In one of the first such robberies of its type thieves broke into the Manchester Office and specifically targeted servers that held the financial details of customers, suppliers and staff.
"They specifically targeted the data on the servers," said John Fellows, company secretary for First Response Finance.
"There was an element of data encryption so the data isn't wide open but we decided to let everyone who could be affected know. Most of the phone calls we're taken from people who received the letters have been very supportive."
Although the company was under no legal obligation to do so it sent out the warning because of the targeted nature of the attack, has posted details of the attack on its website and included a comprehensive Q&A and a telephone support line.
"First Response is now the latest UK organisation to take the appropriate action and inform its customers immediately of a security breach. And while we should applaud this voluntary disclosure, it is yet another stark reminder that organisations need to completely rethink their current data protection strategies and prepare for the worst-case scenario," said Jamie Cowper, director of European marketing at data encryption expert PGP Corporation.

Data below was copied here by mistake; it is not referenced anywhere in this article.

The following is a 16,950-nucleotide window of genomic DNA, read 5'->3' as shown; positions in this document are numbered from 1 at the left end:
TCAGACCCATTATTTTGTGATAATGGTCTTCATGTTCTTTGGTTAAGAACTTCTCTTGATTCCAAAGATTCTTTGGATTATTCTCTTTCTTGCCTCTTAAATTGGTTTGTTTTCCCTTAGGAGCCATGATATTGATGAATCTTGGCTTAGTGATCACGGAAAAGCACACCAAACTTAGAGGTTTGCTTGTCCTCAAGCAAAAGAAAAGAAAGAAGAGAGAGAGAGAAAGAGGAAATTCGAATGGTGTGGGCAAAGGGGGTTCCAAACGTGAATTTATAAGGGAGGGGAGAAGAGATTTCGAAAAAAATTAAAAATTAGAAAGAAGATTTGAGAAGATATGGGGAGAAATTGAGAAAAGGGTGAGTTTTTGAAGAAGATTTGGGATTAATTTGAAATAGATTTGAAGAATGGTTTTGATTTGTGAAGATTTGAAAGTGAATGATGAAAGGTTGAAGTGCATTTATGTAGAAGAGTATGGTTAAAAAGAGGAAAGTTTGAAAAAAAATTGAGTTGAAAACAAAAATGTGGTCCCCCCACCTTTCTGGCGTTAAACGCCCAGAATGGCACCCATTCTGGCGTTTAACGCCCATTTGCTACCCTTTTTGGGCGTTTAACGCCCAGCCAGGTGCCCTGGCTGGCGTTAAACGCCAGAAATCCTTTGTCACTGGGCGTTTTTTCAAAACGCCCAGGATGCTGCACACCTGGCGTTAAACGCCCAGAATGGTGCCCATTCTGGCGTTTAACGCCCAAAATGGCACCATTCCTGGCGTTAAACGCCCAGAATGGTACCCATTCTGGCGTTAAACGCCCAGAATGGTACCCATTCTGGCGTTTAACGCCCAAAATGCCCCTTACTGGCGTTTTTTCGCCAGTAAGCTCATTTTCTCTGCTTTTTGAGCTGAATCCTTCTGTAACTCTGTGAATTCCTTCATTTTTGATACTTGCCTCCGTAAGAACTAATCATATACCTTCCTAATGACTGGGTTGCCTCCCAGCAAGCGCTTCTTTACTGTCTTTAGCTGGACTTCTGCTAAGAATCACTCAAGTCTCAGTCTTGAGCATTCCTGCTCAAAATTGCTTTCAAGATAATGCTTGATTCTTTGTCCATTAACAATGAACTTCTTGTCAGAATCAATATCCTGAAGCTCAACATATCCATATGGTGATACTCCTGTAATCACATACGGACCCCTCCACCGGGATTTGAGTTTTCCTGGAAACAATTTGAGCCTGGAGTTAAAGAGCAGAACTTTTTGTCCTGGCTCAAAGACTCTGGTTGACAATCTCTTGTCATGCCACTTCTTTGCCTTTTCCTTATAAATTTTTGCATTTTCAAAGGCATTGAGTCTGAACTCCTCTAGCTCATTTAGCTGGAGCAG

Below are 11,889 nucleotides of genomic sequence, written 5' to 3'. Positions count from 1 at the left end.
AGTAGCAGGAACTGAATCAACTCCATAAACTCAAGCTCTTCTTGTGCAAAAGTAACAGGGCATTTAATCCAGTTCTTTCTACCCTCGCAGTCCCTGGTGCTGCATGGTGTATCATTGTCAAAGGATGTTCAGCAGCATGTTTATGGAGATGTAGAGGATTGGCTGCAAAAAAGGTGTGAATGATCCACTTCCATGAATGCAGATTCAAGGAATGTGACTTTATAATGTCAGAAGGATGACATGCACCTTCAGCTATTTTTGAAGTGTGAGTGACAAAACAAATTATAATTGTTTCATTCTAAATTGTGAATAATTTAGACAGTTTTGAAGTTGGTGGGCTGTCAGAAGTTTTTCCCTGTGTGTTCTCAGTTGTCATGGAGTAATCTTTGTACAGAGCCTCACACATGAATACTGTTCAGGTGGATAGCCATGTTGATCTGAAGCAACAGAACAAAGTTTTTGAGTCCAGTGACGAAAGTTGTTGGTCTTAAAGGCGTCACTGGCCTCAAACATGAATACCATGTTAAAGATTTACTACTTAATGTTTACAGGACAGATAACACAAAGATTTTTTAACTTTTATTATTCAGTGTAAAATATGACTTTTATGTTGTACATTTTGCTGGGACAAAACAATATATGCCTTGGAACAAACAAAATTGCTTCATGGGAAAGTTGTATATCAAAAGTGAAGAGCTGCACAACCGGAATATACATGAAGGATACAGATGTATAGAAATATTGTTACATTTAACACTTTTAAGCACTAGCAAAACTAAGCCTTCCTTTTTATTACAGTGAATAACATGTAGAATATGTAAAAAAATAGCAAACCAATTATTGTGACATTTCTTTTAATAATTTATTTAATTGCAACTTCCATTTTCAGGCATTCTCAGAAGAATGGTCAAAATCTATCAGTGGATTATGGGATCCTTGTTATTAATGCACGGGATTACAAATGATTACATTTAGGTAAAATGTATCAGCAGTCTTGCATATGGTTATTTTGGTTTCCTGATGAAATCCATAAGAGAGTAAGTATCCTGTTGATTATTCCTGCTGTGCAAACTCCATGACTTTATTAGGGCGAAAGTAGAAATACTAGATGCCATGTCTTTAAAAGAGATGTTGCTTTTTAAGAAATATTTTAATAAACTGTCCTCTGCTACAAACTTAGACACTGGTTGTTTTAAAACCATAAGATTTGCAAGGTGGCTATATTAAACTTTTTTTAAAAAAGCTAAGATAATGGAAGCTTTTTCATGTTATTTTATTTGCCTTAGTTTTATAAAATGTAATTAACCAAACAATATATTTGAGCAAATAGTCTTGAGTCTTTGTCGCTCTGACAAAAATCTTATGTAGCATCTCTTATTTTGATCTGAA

"While First Response states that its customer information was held and properly secured under the terms of the Data Protection Act, as this incident shows – this was shown to be not enough. The sophistication and determination of data thieves today – both targeted and opportunistic – have turned the traditional notion of data protection on its head."
Greater Manchester police are conducting an investigation into the theft and the company is cooperating fully.
Thieves steal servers from UK finance house
By Iain Thomson on Aug 9, 2007 12:19PM